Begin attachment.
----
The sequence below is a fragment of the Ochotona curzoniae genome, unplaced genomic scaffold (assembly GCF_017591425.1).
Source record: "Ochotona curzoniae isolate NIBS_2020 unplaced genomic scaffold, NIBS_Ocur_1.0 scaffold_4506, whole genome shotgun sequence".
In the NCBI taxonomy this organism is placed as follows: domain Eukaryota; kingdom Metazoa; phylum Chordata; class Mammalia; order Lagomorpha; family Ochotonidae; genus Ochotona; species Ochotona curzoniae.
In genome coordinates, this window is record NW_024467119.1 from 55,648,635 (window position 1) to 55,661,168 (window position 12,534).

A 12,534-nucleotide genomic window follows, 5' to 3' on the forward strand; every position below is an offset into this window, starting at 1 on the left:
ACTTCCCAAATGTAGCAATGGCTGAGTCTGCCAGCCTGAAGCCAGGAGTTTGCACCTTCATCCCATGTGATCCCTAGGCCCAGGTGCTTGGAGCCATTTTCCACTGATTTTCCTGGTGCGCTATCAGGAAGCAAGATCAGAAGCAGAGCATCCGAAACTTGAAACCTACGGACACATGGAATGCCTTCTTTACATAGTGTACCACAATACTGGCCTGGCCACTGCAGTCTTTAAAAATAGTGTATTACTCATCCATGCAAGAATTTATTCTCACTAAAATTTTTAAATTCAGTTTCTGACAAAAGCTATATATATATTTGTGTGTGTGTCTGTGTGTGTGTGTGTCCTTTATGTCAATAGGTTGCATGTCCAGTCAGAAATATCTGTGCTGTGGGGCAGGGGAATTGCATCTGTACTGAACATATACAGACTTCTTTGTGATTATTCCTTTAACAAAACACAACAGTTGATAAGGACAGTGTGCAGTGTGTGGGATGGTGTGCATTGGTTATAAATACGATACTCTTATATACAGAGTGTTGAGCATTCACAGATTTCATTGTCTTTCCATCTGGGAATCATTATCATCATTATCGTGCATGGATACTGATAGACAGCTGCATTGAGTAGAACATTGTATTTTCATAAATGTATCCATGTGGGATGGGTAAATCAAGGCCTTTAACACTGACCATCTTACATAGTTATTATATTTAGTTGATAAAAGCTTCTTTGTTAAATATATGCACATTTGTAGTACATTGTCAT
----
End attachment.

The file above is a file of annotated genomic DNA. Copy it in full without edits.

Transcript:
The sequence below is a fragment of the Ochotona curzoniae genome, unplaced genomic scaffold (assembly GCF_017591425.1).
Source record: "Ochotona curzoniae isolate NIBS_2020 unplaced genomic scaffold, NIBS_Ocur_1.0 scaffold_4506, whole genome shotgun sequence".
In the NCBI taxonomy this organism is placed as follows: domain Eukaryota; kingdom Metazoa; phylum Chordata; class Mammalia; order Lagomorpha; family Ochotonidae; genus Ochotona; species Ochotona curzoniae.
In genome coordinates, this window is record NW_024467119.1 from 55,648,635 (window position 1) to 55,661,168 (window position 12,534).

A 12,534-nucleotide genomic window follows, 5' to 3' on the forward strand; every position below is an offset into this window, starting at 1 on the left:
ACTTCCCAAATGTAGCAATGGCTGAGTCTGCCAGCCTGAAGCCAGGAGTTTGCACCTTCATCCCATGTGATCCCTAGGCCCAGGTGCTTGGAGCCATTTTCCACTGATTTTCCTGGTGCGCTATCAGGAAGCAAGATCAGAAGCAGAGCATCCGAAACTTGAAACCTACGGACACATGGAATGCCTTCTTTACATAGTGTACCACAATACTGGCCTGGCCACTGCAGTCTTTAAAAATAGTGTATTACTCATCCATGCAAGAATTTATTCTCACTAAAATTTTTAAATTCAGTTTCTGACAAAAGCTATATATATATTTGTGTGTGTGTCTGTGTGTGTGTGTGTCCTTTATGTCAATAGGTTGCATGTCCAGTCAGAAATATCTGTGCTGTGGGGCAGGGGAATTGCATCTGTACTGAACATATACAGACTTCTTTGTGATTATTCCTTTAACAAAACACAACAGTTGATAAGGACAGTGTGCAGTGTGTGGGATGGTGTGCATTGGTTATAAATACGATACTCTTATATACAGAGTGTTGAGCATTCACAGATTTCATTGTCTTTCCATCTGGGAATCATTATCATCATTATCGTGCATGGATACTGATAGACAGCTGCATTGAGTAGAACATTGTATTTTCATAAATGTATCCATGTGGGATGGGTAAATCAAGGCCTTTAACACTGACCATCTTACATAGTTATTATATTTAGTTGATAAAAGCTTCTTTGTTAAATATATGCACATTTGTAGTACATTGTCAT